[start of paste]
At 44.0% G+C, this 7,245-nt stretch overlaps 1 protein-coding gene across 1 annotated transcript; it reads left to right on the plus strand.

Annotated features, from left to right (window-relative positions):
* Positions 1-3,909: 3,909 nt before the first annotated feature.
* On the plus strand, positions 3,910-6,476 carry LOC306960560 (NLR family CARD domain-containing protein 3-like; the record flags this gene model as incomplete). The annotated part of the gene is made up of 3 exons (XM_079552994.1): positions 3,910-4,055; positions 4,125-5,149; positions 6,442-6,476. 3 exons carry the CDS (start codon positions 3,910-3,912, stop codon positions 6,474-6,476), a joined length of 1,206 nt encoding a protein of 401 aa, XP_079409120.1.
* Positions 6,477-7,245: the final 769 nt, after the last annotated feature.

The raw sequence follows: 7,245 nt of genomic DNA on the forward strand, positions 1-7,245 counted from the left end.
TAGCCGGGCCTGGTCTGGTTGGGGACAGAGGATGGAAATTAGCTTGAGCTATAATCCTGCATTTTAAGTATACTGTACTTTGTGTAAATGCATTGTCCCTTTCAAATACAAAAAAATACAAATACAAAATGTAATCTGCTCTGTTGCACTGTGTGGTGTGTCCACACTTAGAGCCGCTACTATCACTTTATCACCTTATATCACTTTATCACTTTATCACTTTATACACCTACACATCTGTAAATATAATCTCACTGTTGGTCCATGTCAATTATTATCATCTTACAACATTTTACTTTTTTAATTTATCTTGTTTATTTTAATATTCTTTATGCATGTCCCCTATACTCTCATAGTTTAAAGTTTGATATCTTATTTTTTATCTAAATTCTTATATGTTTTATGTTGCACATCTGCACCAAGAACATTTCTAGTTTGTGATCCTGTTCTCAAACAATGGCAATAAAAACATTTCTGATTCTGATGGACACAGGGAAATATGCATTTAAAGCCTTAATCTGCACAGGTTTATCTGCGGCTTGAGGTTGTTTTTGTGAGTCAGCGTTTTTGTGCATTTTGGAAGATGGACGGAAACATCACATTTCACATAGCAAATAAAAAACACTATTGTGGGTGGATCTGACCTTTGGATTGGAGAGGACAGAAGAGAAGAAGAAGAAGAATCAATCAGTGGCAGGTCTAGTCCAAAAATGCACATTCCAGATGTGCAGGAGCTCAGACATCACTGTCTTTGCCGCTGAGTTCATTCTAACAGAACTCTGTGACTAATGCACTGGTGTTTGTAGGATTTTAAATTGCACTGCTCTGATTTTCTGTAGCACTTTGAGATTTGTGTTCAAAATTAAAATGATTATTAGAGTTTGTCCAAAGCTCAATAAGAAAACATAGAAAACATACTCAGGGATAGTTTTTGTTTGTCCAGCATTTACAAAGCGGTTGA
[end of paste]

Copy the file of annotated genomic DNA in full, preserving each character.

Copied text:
At 44.0% G+C, this 7,245-nt stretch overlaps 1 protein-coding gene across 1 annotated transcript; it reads left to right on the plus strand.

Annotated features, from left to right (window-relative positions):
* Positions 1-3,909: 3,909 nt before the first annotated feature.
* On the plus strand, positions 3,910-6,476 carry LOC306960560 (NLR family CARD domain-containing protein 3-like; the record flags this gene model as incomplete). The annotated part of the gene is made up of 3 exons (XM_079552994.1): positions 3,910-4,055; positions 4,125-5,149; positions 6,442-6,476. 3 exons carry the CDS (start codon positions 3,910-3,912, stop codon positions 6,474-6,476), a joined length of 1,206 nt encoding a protein of 401 aa, XP_079409120.1.
* Positions 6,477-7,245: the final 769 nt, after the last annotated feature.

The raw sequence follows: 7,245 nt of genomic DNA on the forward strand, positions 1-7,245 counted from the left end.
TAGCCGGGCCTGGTCTGGTTGGGGACAGAGGATGGAAATTAGCTTGAGCTATAATCCTGCATTTTAAGTATACTGTACTTTGTGTAAATGCATTGTCCCTTTCAAATACAAAAAAATACAAATACAAAATGTAATCTGCTCTGTTGCACTGTGTGGTGTGTCCACACTTAGAGCCGCTACTATCACTTTATCACCTTATATCACTTTATCACTTTATCACTTTATACACCTACACATCTGTAAATATAATCTCACTGTTGGTCCATGTCAATTATTATCATCTTACAACATTTTACTTTTTTAATTTATCTTGTTTATTTTAATATTCTTTATGCATGTCCCCTATACTCTCATAGTTTAAAGTTTGATATCTTATTTTTTATCTAAATTCTTATATGTTTTATGTTGCACATCTGCACCAAGAACATTTCTAGTTTGTGATCCTGTTCTCAAACAATGGCAATAAAAACATTTCTGATTCTGATGGACACAGGGAAATATGCATTTAAAGCCTTAATCTGCACAGGTTTATCTGCGGCTTGAGGTTGTTTTTGTGAGTCAGCGTTTTTGTGCATTTTGGAAGATGGACGGAAACATCACATTTCACATAGCAAATAAAAAACACTATTGTGGGTGGATCTGACCTTTGGATTGGAGAGGACAGAAGAGAAGAAGAAGAAGAATCAATCAGTGGCAGGTCTAGTCCAAAAATGCACATTCCAGATGTGCAGGAGCTCAGACATCACTGTCTTTGCCGCTGAGTTCATTCTAACAGAACTCTGTGACTAATGCACTGGTGTTTGTAGGATTTTAAATTGCACTGCTCTGATTTTCTGTAGCACTTTGAGATTTGTGTTCAAAATTAAAATGATTATTAGAGTTTGTCCAAAGCTCAATAAGAAAACATAGAAAACATACTCAGGGATAGTTTTTGTTTGTCCAGCATTTACAAAGCGGTTGA